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INNOCAT - eNewsletter
ISSUE #5 October 2016

Dear colleague,

We are pleased to send you the fifth and final edition of the INNOCAT e-newsletter, bringing you the latest project news and other interesting initiatives in the world of sustainable catering.

Happy reading,

Your INNOCAT team

To read more about the topics below, visit the INNOCAT website at www.sustainable-catering.eu.

If you'd like to receive more news on sustainable public procurement, sign up to the Procura+ Update.

In this issue

Project News

Market engagement: Best Practice Snapshots

Study of Turin's Carbon footprint analysis published

Update on European GPP criteria for food and catering

Have your say - What should be done about palm oil?

Project News

First purchases from INNOCAT framework contract

The first purchases have been made from a framework contract set up by INNOCAT partner Réseau des Acheteurs Hospitaliers (Resah-IDF). The contract, which offers a consulting service to manage the sorting of organic waste in hospitals, was originally launched in November 2014.

Since 2012 hospitals in France which create a certain level of waste are obliged to sort their organic waste from their “normal” waste. The organic waste has to be collected separately and must be treated differently. To address this new need for an increasing number of hospitals, Resah launched a call for tender to find a company specialised in the collection and the treatment of organic waste. A need was also identified for advice regarding the reorganisation of internal logistics in order to manage the waste separation process.

The consultancy service offers to reduce the generation and disposal of “classic” waste through favouring the separation of organic waste and so reducing waste burned; and to improve the management of organic waste in catering services in French hospitals.

For more information, visit the INNOCAT tenders page

ARPA Piemonte publishes guidelines for catering procurement

The Italian regional environmental agency for the Piedmont area ARPA Piemonte has been working with INNOCAT partner Environment Park to look at what improvements in can make to its in-house canteen. Following a detailed energy audit and needs assessment, ARPA Piemonte engaged with suppliers to see what was available on the market to help reduce waste and improve energy efficiency.

The new guidelines include minimum standards for electricity and energy consumption, minimisation of food waste and the requirement to use a life-cycle-costing approach when assessing bids. Non-single use packaging which is compatible with the needs of hygiene, contact and food storage is also requested. The contract will be monitored to ensure that bidders meet energy consumption targets while maintaining customer satisfaction levels.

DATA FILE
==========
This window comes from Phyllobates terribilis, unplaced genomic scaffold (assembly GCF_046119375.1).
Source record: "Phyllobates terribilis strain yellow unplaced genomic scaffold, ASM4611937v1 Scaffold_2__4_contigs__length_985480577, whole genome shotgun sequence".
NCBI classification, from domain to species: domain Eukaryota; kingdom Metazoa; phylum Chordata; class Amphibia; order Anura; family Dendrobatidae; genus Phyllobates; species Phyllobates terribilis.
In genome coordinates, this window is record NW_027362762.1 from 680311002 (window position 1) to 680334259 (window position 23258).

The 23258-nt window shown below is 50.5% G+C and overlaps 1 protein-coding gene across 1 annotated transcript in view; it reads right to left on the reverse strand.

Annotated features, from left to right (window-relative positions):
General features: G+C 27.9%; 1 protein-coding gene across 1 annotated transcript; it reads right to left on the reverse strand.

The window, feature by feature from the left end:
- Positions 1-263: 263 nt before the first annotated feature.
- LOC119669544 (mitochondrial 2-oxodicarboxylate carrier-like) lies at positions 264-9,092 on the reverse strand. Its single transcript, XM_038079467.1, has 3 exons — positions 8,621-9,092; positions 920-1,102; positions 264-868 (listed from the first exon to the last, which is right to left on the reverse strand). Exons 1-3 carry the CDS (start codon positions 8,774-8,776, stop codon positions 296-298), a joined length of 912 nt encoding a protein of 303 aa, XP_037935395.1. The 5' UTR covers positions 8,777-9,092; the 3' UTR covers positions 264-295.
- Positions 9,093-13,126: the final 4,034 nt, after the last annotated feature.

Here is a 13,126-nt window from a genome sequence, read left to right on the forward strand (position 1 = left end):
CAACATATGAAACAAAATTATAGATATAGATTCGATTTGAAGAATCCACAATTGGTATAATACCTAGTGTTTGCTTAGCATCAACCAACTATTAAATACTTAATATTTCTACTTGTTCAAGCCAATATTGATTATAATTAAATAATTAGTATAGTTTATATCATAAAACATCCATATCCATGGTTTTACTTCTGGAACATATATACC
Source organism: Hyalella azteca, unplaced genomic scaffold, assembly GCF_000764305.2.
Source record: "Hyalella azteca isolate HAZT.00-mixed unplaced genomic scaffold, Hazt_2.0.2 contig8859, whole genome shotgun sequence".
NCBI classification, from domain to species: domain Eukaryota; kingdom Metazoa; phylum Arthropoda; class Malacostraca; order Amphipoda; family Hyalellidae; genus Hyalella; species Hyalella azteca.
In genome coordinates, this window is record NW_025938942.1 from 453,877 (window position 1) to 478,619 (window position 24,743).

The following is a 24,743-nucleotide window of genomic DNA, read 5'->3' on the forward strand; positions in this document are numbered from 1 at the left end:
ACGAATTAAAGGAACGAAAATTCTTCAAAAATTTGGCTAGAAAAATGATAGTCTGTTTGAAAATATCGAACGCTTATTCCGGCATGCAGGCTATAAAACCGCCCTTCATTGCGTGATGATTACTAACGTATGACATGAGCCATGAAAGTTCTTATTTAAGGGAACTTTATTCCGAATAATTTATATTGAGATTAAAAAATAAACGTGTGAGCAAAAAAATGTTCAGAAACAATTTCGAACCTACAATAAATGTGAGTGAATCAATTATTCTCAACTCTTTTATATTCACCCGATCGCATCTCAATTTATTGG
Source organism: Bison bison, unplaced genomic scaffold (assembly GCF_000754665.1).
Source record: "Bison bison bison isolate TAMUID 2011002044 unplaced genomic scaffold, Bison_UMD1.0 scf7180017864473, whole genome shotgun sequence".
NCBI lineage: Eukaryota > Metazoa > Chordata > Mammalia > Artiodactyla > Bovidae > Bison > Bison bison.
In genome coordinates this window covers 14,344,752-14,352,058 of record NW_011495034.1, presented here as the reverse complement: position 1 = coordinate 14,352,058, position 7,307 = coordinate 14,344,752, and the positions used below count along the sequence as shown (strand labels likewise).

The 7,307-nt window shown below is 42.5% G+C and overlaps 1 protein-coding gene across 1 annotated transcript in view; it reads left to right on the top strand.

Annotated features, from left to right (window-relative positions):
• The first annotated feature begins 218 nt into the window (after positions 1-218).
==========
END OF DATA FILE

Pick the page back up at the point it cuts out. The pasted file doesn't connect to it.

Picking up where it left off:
For more information, download the ARPA Piemonte catering service guidelines

Turin shares new sustainable catering policy

INNOCAT partner City of Turin (Italy) shared details of its new sustainable catering policy at a national event held in the city on 18 February 2016. The event presented the project's results and new scenarios for public procurement of innovation in the catering sector, with reference to the circular economy.

The catering policy is based on an intensive study of the city’s current catering contract, which included CO2 calculations of five main product groups. The policy will be used to guide the next procurement, which is set to be launched in 2017.

Some of the recommendations from the INNOCAT-funded study have already been adopted into the current contract, such as a switch from conventional to organic pasta which – it is predicted – could lead to significant CO2 savings.

For more information, read the Turin catering policy


The University of Sheffield’s search for a low-carbon vending solution is drawing to an end, with a decision expected in November. The procurement is expected to bring significant energy savings and better functioning machines that meet the needs of the student population.

Although the new contract will deliver lower carbon and better suit the needs of the customers, the process of innovation procurement has been a learning experience for the whole project team. They are now thinking much more radically about the underlying ‘unmet need’ and whether it has to be met by a vending machine at all. For the next contract, the university is planning to take a broader perspective of their needs and challenge the market to deliver a solution which provides refreshments for the University population in a way that minimises the impact on the environment, without specifying what that solution might be.